JINDO, South Korea (AFP) - When steel worker Huh Hong Hwan heard his teenaged daughter might be trapped in a sinking ferry, he didn't hesitate. He jumped in his car and drove, sick with anxiety and panic, for five hours down to the southern island of Jindo where the rescue operation for South Korea's worst peacetime disaster was gearing up.
Nearly three months later, he's still there.
"I never thought I would be waiting for her this long," the 50-year-old said at a gymnasium that has been his home since the 6,825-tonne Sewol ferry capsized on April 16 with 476 passengers and crew. "I'm totally exhausted, but parents can't give up on their children even if the whole world does," Huh told AFP.
He is one of around 30 relatives who have maintained a bitter, defiant vigil in Jindo, as divers continue the increasingly desperate, dangerous search for the last remaining bodies trapped in the sunken vessel.
Just over 300 people died, the vast majority high school students on an organised outing. A total of 172 were rescued before the ferry sank and a massive recovery effort involving hundreds of divers working in near zero visibility has since retrieved 293 bodies.
But 11 victims - including Huh's daughter - are still unaccounted for.
Any hope of finding survivors inside the upturned vessel vanished within days of the accident, but the families of those missing are refusing to give up the search for a body they can bury and grieve over.
Life in limbo
The last body to be recovered was more than two weeks ago on June 24 and there is no guarantee that the 11 missing are even inside the ferry. Several bodies have been picked up dozens of miles away, suggesting a significant number may have been pulled out to sea by the powerful currents.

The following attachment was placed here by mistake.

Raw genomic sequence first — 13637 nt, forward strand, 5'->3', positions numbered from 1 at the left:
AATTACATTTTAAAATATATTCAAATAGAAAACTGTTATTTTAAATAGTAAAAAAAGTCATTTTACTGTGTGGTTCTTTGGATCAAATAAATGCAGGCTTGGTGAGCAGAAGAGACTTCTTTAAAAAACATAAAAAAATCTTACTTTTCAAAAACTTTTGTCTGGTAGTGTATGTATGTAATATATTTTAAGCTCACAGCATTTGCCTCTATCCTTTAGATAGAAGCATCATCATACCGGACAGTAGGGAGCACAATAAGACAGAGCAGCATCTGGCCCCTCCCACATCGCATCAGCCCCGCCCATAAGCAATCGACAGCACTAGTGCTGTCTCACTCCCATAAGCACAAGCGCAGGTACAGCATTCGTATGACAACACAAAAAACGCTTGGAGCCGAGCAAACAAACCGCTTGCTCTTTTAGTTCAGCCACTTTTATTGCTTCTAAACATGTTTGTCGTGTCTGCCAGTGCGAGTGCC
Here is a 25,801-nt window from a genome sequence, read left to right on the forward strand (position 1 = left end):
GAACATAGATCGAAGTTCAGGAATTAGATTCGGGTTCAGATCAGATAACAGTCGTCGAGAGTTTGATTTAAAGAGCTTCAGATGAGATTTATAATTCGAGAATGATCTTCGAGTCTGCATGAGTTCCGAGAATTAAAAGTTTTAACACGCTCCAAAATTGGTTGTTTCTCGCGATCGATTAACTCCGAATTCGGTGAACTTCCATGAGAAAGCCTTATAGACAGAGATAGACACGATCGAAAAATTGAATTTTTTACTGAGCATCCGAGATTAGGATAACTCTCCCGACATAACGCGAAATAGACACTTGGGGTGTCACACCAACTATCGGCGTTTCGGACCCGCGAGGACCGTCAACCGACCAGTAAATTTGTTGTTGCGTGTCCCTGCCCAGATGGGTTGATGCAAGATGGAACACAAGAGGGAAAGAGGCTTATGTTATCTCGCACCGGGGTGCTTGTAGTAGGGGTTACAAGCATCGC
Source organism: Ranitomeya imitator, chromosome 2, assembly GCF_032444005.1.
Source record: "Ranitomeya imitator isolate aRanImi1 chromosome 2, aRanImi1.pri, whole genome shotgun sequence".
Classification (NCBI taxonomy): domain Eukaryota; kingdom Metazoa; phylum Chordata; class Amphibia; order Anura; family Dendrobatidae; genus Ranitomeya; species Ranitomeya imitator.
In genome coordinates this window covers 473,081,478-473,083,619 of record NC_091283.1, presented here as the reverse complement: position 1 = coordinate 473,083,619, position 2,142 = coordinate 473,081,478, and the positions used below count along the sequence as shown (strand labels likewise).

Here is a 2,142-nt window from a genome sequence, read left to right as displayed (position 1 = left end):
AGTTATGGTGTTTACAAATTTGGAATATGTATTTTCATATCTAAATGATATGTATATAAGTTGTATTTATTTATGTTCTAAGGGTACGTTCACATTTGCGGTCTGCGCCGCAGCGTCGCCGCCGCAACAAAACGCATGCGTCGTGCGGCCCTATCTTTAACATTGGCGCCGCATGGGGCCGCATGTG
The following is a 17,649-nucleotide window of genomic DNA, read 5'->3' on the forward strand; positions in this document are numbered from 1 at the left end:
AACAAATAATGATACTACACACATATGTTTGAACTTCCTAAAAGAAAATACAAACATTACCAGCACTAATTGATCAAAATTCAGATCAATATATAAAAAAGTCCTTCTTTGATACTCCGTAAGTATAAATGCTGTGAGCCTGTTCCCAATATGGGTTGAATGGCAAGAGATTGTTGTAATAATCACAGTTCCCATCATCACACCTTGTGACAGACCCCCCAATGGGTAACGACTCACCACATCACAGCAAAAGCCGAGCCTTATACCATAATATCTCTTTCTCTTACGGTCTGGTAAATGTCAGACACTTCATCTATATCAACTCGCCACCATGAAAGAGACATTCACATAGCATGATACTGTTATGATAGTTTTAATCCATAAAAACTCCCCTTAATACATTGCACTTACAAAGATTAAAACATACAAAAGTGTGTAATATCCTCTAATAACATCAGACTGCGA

The 11 include five high school students and two teachers, one crew member and three other passengers.
In order to maintain a full-time vigil, some family members have quit their jobs and the lonely wait has taken a physical and mental toll.
In the immediate aftermath of the sinking, the Jindo gymnasium had resembled a refugee camp, packed with distraught relatives and a small army of volunteers helping to feed and comfort them.
But now the place is nearly empty and the default setting is of absolute silence, bar the muffled sound from a giant TV screen. The screen had been brought in months ago to feed live pictures of the recovery effort at the offshore disaster site. Now it is tuned to a news channel showing updates from the World Cup in Brazil.
There is nothing for the exhausted-looking family members to do, beyond sitting or walking aimlessly around the echoing gym. Some stroll outside to smoke, through glass doors adorned with hundreds of wrenching post-it messages written by families and volunteers.
"My son, today is already May 16. Please come out of the cold water. Let's go home with mom and dad," one message read.